Where does our solar system end?

Our solar system is composed of the Sun, 8 planets that orbit it, many more dwarf planets, and two asteroid belts. Just as happens in many questions in the field of sciences, the answer is more complicated than it may seem, and there is not always a unique answer.

Beyond the magnetic influence of the Sun: the heliopause

The radiation emitted by the Sun, known as the solar wind, is composed of plasma and ionised material that travels through space at a gigantic speed. This radiation disappears at approximately 17 billion kilometres from the Earth. The interior of this zone is known as the heliosphere, and, inside it, it is considered that an object is found under the Sun’s magnetic influence.

The limit where the heliosphere ends is known as the heliopause. NASA considers that the probes that cross the heliopause are found in the interstellar medium. For example, the Voyager 1 probe, the farthest way object created by humans, crossed this border in 2013, and many media affirmed that it had left the solar system.

However, this isn’t totally exact, since beyond Neptune’s orbit and the Kuiper belt (a belt formed by an enormous quantity of asteroids and comets) is found in the Oort cloud. This “cloud” is a sphere that completely surrounds the solar system, and is formed by trillions of asteroids, comets and other bodies. It spreads for about two light-years from the Sun.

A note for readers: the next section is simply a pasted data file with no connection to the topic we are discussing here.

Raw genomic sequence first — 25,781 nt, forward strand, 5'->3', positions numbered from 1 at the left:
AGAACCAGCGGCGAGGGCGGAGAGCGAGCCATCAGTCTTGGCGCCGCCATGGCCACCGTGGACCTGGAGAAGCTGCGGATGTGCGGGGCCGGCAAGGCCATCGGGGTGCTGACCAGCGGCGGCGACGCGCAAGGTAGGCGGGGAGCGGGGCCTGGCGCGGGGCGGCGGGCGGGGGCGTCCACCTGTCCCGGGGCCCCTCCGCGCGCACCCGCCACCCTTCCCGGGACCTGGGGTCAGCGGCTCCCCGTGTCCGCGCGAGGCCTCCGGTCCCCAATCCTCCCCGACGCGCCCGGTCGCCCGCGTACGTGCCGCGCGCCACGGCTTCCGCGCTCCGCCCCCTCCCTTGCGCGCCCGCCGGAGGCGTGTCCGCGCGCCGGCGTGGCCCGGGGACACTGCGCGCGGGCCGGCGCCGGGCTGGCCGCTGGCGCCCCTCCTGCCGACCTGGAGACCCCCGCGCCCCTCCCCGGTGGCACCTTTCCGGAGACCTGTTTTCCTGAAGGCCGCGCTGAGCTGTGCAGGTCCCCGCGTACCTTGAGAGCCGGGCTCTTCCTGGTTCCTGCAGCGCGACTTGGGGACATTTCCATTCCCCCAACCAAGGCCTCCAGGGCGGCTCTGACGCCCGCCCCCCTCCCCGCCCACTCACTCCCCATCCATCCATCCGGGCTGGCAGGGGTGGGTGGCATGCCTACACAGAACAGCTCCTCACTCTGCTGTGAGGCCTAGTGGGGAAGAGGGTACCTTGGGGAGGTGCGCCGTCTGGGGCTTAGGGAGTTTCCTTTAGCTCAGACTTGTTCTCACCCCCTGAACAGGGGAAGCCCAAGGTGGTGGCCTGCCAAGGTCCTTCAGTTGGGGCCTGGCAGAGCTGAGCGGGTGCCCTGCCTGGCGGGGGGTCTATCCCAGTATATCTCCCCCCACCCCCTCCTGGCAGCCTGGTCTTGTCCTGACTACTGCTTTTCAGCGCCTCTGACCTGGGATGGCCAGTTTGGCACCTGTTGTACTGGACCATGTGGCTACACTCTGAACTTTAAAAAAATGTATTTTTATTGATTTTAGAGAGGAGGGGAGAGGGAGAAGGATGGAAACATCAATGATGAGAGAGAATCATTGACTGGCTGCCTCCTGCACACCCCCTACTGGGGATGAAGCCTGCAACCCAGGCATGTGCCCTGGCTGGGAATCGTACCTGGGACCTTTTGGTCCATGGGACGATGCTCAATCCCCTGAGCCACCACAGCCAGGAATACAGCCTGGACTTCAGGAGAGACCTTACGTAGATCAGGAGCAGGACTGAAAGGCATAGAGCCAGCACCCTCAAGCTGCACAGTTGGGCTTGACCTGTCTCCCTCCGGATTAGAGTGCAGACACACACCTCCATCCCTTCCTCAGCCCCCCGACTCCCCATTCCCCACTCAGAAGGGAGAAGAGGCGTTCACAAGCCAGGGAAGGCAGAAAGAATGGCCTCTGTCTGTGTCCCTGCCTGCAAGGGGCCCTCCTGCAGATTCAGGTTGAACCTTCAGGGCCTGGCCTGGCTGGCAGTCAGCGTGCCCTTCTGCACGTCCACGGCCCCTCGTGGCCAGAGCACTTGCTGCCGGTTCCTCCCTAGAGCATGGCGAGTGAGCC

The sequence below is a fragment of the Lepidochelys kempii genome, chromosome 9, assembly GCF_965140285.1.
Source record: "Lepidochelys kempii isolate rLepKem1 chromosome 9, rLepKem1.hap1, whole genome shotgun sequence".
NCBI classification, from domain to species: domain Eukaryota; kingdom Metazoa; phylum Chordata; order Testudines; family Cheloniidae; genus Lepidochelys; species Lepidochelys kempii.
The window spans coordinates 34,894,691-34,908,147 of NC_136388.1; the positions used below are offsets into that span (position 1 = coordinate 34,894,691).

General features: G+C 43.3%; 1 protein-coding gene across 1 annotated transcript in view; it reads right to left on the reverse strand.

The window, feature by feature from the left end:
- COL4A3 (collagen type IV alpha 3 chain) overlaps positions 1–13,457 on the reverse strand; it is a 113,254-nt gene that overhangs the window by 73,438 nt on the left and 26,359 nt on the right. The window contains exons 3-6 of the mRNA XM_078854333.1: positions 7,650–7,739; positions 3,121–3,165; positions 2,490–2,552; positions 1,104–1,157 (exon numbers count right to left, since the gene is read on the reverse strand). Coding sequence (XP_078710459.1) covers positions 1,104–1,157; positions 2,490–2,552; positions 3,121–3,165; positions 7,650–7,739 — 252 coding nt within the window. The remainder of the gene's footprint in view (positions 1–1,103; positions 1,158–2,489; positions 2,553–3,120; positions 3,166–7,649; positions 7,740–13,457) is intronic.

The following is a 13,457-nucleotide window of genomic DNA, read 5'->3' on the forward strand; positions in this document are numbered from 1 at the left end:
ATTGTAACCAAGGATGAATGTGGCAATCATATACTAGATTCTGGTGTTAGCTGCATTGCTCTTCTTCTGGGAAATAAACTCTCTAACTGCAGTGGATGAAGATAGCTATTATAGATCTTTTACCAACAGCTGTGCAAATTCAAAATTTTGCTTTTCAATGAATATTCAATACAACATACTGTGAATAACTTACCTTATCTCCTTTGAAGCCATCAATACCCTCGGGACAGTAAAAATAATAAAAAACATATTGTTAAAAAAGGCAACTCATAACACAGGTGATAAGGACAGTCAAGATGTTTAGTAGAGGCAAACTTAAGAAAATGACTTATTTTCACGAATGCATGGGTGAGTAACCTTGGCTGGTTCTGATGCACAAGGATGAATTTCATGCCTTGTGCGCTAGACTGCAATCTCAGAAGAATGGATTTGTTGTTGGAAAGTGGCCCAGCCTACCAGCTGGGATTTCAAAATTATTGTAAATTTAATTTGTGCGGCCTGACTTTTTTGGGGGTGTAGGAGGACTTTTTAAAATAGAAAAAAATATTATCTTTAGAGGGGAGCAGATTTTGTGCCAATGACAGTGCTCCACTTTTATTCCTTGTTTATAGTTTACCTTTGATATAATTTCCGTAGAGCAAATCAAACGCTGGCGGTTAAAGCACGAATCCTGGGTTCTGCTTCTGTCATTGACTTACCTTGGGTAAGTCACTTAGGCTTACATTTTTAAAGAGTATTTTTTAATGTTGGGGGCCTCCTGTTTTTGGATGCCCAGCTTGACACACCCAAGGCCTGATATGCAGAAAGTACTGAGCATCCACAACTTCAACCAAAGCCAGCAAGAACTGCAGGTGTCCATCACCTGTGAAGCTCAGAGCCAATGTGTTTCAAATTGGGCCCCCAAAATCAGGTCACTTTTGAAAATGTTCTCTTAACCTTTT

The Sun’s gravitational attraction

These trillions of bodies that form the Oort cloud orbit the Sun, so they are consequently subject to its gravitational attraction. The Voyager probe will take about 300 years to arrive at the beginning of the Oort cloud, and another 30 000 years will pass until it gets entirely through it.

As we can see, these objects are still found under the influence of the Sun’s gravity, and we could consider that the Oort cloud forms part of the solar system.

Therefore, on one hand, we can affirm that the limit of the solar system is found in the heliopause, and, on the other hand, that the solar system continues to the end of the Oort cloud. It all depends on what we want to keep in mind, and, consequently, there isn’t a unique answer.

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